Writing Analytics
Blog | 17 November 2023

How to Recover When Your Writing Habit Breaks Down

Post Cover

You made a commitment to write regularly. After a handful of false starts, you found your groove and have been making steady progress ever since. Your habit tracker shows a perfect streak. But best of all, the words are adding up. Your goal finally seems to be within reach.

A few days later, you find yourself mired in your everyday responsibilities. Your progress is stalling. The next thing you know, you haven't written anything for a few days.

You worked so hard, but things are falling apart once again. Watching your writing routine unravel can be a distressing experience. It can make you question whether you have what it takes to be a writer.

In this post, you'll learn how to deal with the ups and downs of the writing life.

Writing Habits Are All But Permanent

Even the most successful authors struggle. They get stuck and miss deadlines. Remember when George R. R. Martin said the last Game of Thrones book would take "three years to finish the next one at a good pace?" That was in 2011. The Winds of Winter is still forthcoming as of November 2023 — more than a decade later.

You may do everything right, and things still break down. I wish you could set up your writing routine in your early 20s and keep writing every day for the next 60 years.

Unfortunately, the journey of a writer isn't straight up. There will be ups and downs. The low points aren't always bad. They help you appreciate the moments when things are going well.

Our lives change all the time. We switch jobs or even careers. We move. We fall in and out of love. We pick up new hobbies and make friends along the way. Our priorities shift over time, and our writing habits must evolve, too.

Sometimes, that means your writing routine has to break down so that you can build it back up stronger.

Handling a Slip-Up

Building a habit doesn't turn you into a machine. No matter how hard you try not to, you will miss a day at some point. It's inevitable.

It doesn't mean you failed. Slipping up doesn't erase all the progress you've made up to that point. It simply proves that you're human. We all make mistakes.

What differentiates those who succeed is their ability to bounce back as soon as possible.

When you miss a day, do whatever is in your power to write the next day. Get up earlier than usual and squeeze in a writing session first thing in the morning. If it doesn't work out, cancel your evening plans to ensure you have plenty of time to write.

James Clear, the author of Atomic Habits, says that missing a day is a mistake, but missing two days in a row is the start of a new habit.

Haruki Murakami, dubbed one of the world's greatest living novelists, uses a similar approach. He allows himself to skip a writing day but never misses two days in a row.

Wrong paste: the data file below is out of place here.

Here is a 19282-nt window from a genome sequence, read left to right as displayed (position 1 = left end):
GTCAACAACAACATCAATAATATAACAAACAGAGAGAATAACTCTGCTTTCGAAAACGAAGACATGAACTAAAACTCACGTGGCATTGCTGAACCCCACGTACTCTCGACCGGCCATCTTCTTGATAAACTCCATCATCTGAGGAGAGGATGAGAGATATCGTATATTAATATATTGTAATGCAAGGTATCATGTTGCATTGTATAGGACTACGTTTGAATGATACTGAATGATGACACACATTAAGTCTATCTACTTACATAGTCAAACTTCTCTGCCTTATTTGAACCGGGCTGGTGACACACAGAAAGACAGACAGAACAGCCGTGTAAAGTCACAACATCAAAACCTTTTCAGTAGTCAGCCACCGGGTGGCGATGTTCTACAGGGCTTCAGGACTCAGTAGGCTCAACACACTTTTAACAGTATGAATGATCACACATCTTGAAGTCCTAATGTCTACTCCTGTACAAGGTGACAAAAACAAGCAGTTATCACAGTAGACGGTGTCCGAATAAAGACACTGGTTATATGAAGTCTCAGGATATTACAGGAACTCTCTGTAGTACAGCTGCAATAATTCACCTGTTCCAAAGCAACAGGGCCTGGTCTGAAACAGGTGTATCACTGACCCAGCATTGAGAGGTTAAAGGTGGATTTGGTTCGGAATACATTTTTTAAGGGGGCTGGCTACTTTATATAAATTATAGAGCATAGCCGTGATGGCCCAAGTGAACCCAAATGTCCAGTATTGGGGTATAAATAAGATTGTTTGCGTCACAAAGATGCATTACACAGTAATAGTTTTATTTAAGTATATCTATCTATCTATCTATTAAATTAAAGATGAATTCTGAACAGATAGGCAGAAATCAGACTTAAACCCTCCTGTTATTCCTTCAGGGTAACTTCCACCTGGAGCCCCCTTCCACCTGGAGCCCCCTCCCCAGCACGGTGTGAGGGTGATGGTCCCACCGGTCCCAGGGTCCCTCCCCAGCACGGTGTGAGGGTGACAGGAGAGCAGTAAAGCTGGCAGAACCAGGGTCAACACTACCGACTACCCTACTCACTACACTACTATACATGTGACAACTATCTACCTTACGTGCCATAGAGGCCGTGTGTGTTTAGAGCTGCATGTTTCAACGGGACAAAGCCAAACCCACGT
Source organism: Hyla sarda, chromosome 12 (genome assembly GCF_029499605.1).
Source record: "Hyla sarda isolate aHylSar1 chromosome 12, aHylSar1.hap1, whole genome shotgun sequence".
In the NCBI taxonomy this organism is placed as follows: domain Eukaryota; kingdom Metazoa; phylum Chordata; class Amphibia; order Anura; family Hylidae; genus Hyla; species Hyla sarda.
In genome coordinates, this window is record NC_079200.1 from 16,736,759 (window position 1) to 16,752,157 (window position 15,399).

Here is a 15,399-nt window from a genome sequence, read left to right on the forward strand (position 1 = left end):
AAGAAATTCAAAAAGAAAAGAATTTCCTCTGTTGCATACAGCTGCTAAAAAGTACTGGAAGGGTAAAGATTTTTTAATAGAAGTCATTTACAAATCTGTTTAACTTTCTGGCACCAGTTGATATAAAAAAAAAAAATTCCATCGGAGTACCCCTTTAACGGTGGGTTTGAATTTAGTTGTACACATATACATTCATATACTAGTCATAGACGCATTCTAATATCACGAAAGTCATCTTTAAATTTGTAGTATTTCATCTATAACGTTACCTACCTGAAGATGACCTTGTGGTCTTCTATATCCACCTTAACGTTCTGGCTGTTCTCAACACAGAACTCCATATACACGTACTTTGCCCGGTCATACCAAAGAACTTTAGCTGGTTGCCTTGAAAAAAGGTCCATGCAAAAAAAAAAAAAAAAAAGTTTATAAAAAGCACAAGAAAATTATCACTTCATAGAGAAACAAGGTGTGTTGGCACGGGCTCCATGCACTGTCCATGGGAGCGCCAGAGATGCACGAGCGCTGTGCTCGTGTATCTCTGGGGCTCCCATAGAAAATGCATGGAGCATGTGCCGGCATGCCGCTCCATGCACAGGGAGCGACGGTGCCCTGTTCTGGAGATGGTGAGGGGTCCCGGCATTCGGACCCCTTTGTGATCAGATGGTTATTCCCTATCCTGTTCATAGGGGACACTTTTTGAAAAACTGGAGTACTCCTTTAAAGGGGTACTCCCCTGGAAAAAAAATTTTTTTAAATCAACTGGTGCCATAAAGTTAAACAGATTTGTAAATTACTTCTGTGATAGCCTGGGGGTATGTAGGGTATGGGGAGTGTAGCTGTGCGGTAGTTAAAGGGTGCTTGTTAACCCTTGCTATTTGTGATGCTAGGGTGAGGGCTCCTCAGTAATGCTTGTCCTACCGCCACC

What to Do When Things Really Do Fall Apart

Sometimes, you won't be able to make it work on the second day either. A week will go by without you writing a single word.

First, don't panic. Don't beat yourself up. Remember that nobody is taking the progress that you've already made away from you. You wrote before, and you will write again.

Instead of blaming yourself for failing, try to look at the situation with as much objectivity as you can. Until a few days ago, you were able to write on your regular schedule. Now, you no longer can. What changed?

Are you not interested in the project anymore? Are you running out of ideas? Are you worried that the story won't be good enough? Are you afraid of being judged?

Perhaps your life has been busier than usual? We all have 24 hours in a day. When more responsibilities creep in, other things fall by the wayside.

Taking a Break from Writing

As a writer determined to reach your goals, your first instinct may be to double down. Nobody said writing would be easy. You won't give up without a fight.

The problem is that you're putting pedal to the metal when you're already running on fumes. This final push only makes it worse. You're driving yourself towards serious burnout.

It's like running every day without giving your body enough time to recover. Your muscles can handle it, but they don't perform as well as they could with proper rest. All it takes is one misstep on uneven ground. You sprain your ankle. What could've been one or two days of recovery between runs turns into months of treatment and therapy to stabilise your foot so that you can get back to training.

Creative burnout can last for months or even years. Err on the side of caution. Take a break when you need one.

Schedule your next writing session a week or two into the future. Spend the time you'd normally dedicate to writing on other things. Read more books. Meet up with friends, head outside or do nothing at all.

Taking action is a good thing, but trying to start a car with no fuel in the tank is an exercise in futility.

When the time comes to start writing again, you will know exactly what to do. You've done this before, and you can do it again.

Final Thoughts

Writing is a long-term commitment. Your ability to keep going is paramount to your success — whether you're working on a book, writing short stories or building a blog.

Sometimes, the best thing to do is to take a step back so that you can take two steps forward later.